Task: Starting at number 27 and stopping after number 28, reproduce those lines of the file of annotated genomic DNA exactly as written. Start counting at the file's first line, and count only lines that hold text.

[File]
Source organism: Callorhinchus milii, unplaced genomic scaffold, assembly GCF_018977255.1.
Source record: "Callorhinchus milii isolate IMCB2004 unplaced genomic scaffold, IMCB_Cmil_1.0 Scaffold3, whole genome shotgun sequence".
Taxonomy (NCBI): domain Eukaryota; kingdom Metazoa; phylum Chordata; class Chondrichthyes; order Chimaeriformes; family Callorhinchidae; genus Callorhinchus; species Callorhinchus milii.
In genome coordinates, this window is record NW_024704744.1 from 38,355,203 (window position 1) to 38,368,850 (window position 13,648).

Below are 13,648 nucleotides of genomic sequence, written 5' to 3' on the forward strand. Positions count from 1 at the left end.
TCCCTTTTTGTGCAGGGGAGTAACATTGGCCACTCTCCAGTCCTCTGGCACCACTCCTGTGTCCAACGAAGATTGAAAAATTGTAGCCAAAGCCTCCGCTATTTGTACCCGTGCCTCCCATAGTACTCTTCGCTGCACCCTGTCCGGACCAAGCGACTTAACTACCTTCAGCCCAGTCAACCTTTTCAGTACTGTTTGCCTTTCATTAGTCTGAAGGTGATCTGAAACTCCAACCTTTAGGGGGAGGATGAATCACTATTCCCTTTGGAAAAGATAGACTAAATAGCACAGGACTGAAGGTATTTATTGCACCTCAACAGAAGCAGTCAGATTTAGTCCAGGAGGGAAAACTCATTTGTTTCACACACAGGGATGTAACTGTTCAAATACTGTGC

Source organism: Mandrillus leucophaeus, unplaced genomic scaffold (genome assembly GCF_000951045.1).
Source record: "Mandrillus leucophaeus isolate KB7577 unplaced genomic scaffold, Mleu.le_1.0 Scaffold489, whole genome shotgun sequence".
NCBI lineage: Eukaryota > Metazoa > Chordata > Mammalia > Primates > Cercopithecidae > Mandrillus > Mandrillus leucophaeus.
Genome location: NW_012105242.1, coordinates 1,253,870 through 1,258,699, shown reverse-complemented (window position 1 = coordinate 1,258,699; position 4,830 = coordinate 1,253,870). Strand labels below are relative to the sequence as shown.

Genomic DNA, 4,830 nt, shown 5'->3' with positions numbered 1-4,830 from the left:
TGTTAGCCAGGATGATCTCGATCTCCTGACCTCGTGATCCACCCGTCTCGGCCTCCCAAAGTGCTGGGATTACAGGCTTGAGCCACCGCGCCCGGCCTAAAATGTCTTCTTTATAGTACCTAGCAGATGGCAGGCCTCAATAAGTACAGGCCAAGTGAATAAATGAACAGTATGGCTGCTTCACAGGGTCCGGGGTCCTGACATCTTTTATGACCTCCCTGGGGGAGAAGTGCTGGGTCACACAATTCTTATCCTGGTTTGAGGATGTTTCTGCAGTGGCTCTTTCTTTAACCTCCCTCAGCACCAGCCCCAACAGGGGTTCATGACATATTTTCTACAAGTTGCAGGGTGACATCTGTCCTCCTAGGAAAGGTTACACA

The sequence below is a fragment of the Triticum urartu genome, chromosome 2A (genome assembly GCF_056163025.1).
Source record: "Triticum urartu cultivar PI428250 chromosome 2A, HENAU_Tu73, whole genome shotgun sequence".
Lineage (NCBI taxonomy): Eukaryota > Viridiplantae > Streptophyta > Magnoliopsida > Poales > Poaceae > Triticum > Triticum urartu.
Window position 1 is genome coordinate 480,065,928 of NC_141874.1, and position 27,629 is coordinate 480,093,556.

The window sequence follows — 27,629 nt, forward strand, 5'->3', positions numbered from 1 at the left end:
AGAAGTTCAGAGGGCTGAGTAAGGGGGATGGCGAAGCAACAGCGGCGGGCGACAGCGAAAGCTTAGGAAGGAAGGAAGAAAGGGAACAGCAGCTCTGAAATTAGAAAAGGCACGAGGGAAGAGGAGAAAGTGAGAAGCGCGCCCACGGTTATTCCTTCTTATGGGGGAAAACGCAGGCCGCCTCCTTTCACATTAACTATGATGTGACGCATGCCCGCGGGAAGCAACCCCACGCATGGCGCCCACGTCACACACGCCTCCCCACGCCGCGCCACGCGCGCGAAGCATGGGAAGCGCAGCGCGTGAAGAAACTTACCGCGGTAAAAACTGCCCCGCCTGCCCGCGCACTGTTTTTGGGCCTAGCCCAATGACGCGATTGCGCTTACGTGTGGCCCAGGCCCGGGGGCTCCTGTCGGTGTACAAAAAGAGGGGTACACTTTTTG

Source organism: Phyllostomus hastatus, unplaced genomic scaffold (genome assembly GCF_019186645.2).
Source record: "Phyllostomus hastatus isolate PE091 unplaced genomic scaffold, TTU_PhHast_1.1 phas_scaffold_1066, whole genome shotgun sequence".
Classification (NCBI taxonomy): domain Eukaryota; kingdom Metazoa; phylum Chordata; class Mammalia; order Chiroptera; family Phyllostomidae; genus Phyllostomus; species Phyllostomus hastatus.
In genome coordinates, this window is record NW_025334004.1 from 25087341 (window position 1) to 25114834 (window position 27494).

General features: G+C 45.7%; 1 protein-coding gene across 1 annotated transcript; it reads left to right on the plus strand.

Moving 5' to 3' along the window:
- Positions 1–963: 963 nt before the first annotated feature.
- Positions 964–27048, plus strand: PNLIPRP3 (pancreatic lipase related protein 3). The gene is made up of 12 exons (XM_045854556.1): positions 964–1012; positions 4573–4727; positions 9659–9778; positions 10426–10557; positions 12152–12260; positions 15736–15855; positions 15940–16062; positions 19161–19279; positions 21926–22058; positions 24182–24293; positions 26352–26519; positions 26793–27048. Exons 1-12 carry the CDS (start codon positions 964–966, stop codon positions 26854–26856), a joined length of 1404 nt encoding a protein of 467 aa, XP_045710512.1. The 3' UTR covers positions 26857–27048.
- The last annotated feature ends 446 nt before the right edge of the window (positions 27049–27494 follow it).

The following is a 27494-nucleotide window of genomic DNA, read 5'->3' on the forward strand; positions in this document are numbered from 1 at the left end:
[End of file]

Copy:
- The last annotated feature ends 446 nt before the right edge of the window (positions 27049–27494 follow it).

The following is a 27494-nucleotide window of genomic DNA, read 5'->3' on the forward strand; positions in this document are numbered from 1 at the left end: